25 September, 1965
“BO DIDDLEY IS A SONG, A SOUND AND A MAN,” wrote singer Dave Berry in September 1965. “The man who arrives for a three-week tour wrote the song which is a big beat standard and originated a sound. It’s even rumoured that Elvis Presley’s wiggle was inspired by Bo Diddley…”
Certainly Bo’s UK tour headlined by The Everly Brothers in September 1963 had been a success of sorts, though ticket sales had been slow until it was announced that Little Richard was to be added as an additional headliner. But the man raised as Otha Ellas Bates McDaniel had proved popular enough. Backed by maracas-player Jerome Green and the gold-suited Duchess on guitar, he garnered enthusiastic responses, despite being restricted to just three songs a night. ”The unusual style of Bo Diddley had Sunday’s first house perplexed as the curtains opened,” noted one pundit, “but the familiar strains of the song to which he gave his name earned Bo a warm reception that turned to something approaching red heat.”
All augured well for Bo’s second British jaunt. He hadn’t had a US hit since You Can’t Judge a Book By The Cover in 1962, but in Britain he’d retained a faithful following and in 1964 his Beach Party album sold like a single, reaching Number 13 in the charts, while his cover of Hank Williams’ Hey Good Looking, his first single on UK Chess, had reached the Top 40 in March 1965.
TV appearances were lined up and dates fixed for the Eamonn Andrews Show, Gadzooks! It’s All Happening, Thank Your Lucky Stars and Ready Steady Go! Fans were disappointed to learn that Jerome Green wouldn’t be around to shake his thing, having recently married and given up touring. But The Duchess was on hand to provide a little warmth and glamour, along with drummer Clifton James.
The opening show for the tour was set for September 25 at the Imperial Ballroom in Nelson, Lancashire, a venue that only the night before had hosted the Gisburn & District Young Farmers’ Club Annual Ball. Local band The Mutineers provided support for the evening and all seemed to be going well. Then everything fell apart.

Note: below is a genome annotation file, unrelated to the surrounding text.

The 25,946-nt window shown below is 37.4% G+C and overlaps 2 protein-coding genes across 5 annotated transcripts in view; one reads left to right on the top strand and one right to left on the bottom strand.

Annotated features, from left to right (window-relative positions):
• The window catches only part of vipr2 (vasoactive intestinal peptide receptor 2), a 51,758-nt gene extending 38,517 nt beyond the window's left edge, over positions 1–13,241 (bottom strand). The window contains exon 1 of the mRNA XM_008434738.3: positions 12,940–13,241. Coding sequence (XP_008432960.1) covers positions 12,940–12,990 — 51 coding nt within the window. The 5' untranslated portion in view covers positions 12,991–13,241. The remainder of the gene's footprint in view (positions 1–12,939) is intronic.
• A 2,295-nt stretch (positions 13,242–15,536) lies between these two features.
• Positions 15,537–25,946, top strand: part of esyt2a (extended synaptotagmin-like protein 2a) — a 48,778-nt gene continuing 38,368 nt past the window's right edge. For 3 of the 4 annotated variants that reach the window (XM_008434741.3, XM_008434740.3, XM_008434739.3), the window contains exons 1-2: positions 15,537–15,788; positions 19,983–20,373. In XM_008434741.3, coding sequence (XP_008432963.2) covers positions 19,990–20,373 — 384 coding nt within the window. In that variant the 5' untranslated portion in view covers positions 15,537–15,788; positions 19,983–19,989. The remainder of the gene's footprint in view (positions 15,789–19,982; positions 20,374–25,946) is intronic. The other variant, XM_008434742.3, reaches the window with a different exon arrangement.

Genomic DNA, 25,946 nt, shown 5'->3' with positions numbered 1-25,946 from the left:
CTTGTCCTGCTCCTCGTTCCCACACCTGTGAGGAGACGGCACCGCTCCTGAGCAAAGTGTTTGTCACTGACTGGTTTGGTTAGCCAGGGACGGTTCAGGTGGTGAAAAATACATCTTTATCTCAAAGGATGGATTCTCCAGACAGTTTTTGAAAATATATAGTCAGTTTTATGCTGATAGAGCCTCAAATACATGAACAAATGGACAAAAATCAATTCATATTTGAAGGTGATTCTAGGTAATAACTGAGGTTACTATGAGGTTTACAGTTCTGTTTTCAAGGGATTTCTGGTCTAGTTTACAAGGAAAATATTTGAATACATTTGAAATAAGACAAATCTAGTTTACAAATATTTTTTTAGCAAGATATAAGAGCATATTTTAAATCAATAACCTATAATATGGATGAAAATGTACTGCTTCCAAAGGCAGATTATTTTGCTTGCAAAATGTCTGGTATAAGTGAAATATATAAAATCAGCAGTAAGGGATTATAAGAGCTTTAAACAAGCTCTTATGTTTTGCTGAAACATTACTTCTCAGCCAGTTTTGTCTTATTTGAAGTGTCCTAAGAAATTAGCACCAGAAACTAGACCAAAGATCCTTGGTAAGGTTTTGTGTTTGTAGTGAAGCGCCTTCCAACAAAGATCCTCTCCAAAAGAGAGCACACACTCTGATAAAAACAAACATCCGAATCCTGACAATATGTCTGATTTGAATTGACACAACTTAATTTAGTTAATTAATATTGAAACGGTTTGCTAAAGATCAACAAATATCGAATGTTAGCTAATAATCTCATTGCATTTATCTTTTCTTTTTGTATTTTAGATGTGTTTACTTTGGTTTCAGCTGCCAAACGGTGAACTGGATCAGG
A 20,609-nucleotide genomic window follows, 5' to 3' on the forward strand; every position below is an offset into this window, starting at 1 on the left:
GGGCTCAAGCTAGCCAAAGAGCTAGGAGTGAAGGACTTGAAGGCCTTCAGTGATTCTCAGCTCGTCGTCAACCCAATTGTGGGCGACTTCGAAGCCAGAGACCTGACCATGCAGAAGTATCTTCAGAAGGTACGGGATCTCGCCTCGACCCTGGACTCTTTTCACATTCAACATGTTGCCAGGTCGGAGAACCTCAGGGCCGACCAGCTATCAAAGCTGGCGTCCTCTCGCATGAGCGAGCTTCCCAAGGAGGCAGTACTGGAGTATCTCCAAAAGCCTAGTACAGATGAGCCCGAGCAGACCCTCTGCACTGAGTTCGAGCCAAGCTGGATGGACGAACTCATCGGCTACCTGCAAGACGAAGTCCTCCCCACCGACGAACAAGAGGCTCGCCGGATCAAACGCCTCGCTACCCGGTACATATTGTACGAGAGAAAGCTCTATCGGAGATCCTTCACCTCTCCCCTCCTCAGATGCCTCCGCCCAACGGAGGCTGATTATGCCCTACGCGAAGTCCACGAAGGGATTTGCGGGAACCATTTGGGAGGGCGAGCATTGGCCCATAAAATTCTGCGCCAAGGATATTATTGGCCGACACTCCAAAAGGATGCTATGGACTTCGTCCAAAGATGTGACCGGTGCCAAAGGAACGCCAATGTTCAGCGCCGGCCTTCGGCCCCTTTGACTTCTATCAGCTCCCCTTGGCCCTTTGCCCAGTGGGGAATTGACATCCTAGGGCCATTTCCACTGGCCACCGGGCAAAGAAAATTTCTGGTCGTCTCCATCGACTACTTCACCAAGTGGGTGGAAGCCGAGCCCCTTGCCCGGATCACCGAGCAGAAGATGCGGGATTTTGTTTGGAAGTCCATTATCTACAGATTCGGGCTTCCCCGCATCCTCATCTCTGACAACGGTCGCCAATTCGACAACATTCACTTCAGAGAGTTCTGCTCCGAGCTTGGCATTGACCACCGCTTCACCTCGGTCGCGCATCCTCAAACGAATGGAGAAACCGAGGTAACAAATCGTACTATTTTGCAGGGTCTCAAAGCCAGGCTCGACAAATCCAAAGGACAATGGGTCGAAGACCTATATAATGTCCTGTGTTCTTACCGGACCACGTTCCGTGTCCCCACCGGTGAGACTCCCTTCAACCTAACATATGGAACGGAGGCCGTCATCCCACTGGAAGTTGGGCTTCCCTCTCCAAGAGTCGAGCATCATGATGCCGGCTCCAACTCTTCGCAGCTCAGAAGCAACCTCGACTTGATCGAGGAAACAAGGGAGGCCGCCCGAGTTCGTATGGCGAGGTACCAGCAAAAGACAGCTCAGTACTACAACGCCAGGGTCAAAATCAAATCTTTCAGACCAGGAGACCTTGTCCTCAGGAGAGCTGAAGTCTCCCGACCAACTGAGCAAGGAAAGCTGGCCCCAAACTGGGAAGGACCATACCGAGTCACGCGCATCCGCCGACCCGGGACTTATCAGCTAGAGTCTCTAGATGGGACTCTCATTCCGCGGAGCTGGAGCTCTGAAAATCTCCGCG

The announced itinerary proved to be a thing of fantasy. Many of the dates arranged by promoters Joe Collins and Mervyn Conn were changed and there was general confusion as to where Bo might be located. By October 8 the Melody Maker was reporting, “Two thousand fans had their money returned at Portsmouth Birdcage when Bo Diddley failed to arrive.” Car trouble was blamed.
“You can tell them, if they ain’t gonna shit, get off the pot.”
More were disappointed as the haphazard tour progressed. But one fan who caught Bo’s act was Ronnie Wood, whose youthful blues band, The Birds, played with Diddley at London’s 100 Club on September 28. “We had a meeting in a tiny dressing room,” recalled Wood in his autobiography, “I remember telling him: ‘We’re trying to get off the ground but our record company are not doing anything for us.’ He said, ‘Well you can tell them, if they ain’t gonna shit, get off the pot.’ That was my first bit of advice from an American legend.”
Meanwhile Diddley’s latest single, Let The Kids Dance, released to coincide with the tour, failed to make much of an impact. Neither did Let Me Pass, a new album that contained such songs as Somebody Beat Me, based on a true story regarding the theft of Clifton James’ clothes while at a Norfolk, Virginia hotel, and Greasy Spoon, which glimpsed life in a soul-food diner with such delights as an Etta James Peach Melba, Jimmy Reed Chicken à la King and Muddy Waters’ Corn Bread & Muffins on the menu.
First plane back to Chicago....
The tour stuttered on. With every reported breakdown or disaster, attendances at gigs dropped, the whole shambles coming to an end on October 18 when, due to appear on-stage at the 100 Club once more, Bo literally took flight, boarding a plane at Heathrow and flying back to Chicago, declaring before he left that he was owed a considerable amount of money. Later it would be revealed that the main villain amid the whole sorry mess was organiser Frank Koncian, who’d conned Diddley into undertaking an expenses-only promotional tour while helping himself to any residual profits.
It was bitter, but the man they called The Originator returned to British shores in August 1972 and was
a regular visitor thereafter. His last trip saw two shows at Camden’s Jazz Café in July 2006 – just two years before he said his final goodbye on June 2, 2008.